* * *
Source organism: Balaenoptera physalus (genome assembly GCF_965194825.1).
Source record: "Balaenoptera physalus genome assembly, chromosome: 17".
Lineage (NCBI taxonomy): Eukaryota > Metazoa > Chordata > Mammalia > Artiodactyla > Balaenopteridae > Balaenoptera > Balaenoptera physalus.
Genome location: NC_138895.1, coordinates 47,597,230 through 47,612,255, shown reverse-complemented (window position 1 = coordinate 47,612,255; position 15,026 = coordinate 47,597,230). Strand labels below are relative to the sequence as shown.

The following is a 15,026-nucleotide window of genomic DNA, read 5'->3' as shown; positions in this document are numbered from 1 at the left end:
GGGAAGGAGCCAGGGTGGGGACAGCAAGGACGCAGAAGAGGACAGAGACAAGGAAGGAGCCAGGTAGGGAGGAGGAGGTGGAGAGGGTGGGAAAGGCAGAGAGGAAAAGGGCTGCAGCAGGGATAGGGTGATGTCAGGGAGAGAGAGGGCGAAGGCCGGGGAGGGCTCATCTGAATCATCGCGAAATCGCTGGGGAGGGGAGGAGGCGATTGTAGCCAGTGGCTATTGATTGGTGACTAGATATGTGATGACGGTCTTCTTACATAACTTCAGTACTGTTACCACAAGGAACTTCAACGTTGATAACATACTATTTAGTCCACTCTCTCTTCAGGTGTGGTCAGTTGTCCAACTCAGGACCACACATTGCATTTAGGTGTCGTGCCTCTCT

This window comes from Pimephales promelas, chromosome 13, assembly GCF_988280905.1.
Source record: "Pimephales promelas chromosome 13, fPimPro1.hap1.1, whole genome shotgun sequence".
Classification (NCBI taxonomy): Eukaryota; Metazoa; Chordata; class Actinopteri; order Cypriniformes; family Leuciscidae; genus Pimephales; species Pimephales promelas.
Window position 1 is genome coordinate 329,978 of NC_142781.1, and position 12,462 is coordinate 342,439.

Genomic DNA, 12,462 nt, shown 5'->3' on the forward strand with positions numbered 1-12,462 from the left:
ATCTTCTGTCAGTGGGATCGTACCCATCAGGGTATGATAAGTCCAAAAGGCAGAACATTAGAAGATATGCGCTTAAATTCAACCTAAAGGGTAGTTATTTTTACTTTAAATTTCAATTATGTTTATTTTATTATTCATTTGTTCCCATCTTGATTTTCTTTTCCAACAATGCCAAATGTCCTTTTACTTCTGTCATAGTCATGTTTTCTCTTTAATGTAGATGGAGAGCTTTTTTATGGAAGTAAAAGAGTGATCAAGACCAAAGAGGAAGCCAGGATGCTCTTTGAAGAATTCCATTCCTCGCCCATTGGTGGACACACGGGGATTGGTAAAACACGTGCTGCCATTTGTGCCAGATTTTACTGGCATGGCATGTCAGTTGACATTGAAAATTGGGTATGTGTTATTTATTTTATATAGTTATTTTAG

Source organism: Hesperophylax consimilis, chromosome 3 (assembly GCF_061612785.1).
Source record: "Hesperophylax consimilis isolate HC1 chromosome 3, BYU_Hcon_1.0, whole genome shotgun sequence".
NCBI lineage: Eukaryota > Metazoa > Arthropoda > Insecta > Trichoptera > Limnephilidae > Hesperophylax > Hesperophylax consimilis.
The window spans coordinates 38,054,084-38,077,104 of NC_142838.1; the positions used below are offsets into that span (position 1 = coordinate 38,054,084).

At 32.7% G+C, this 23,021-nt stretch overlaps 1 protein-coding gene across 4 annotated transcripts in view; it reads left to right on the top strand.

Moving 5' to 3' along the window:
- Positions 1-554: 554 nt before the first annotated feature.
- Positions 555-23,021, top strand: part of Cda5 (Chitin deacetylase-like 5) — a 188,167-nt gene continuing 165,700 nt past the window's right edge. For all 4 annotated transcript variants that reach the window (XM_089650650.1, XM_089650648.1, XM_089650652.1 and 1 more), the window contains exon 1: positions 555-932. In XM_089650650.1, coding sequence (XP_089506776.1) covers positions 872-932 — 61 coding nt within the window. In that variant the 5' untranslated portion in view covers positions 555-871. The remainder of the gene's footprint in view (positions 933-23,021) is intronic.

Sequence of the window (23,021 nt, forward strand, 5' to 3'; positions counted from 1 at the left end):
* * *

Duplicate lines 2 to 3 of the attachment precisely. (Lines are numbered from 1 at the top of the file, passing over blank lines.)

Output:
Source record: "Balaenoptera physalus genome assembly, chromosome: 17".
Lineage (NCBI taxonomy): Eukaryota > Metazoa > Chordata > Mammalia > Artiodactyla > Balaenopteridae > Balaenoptera > Balaenoptera physalus.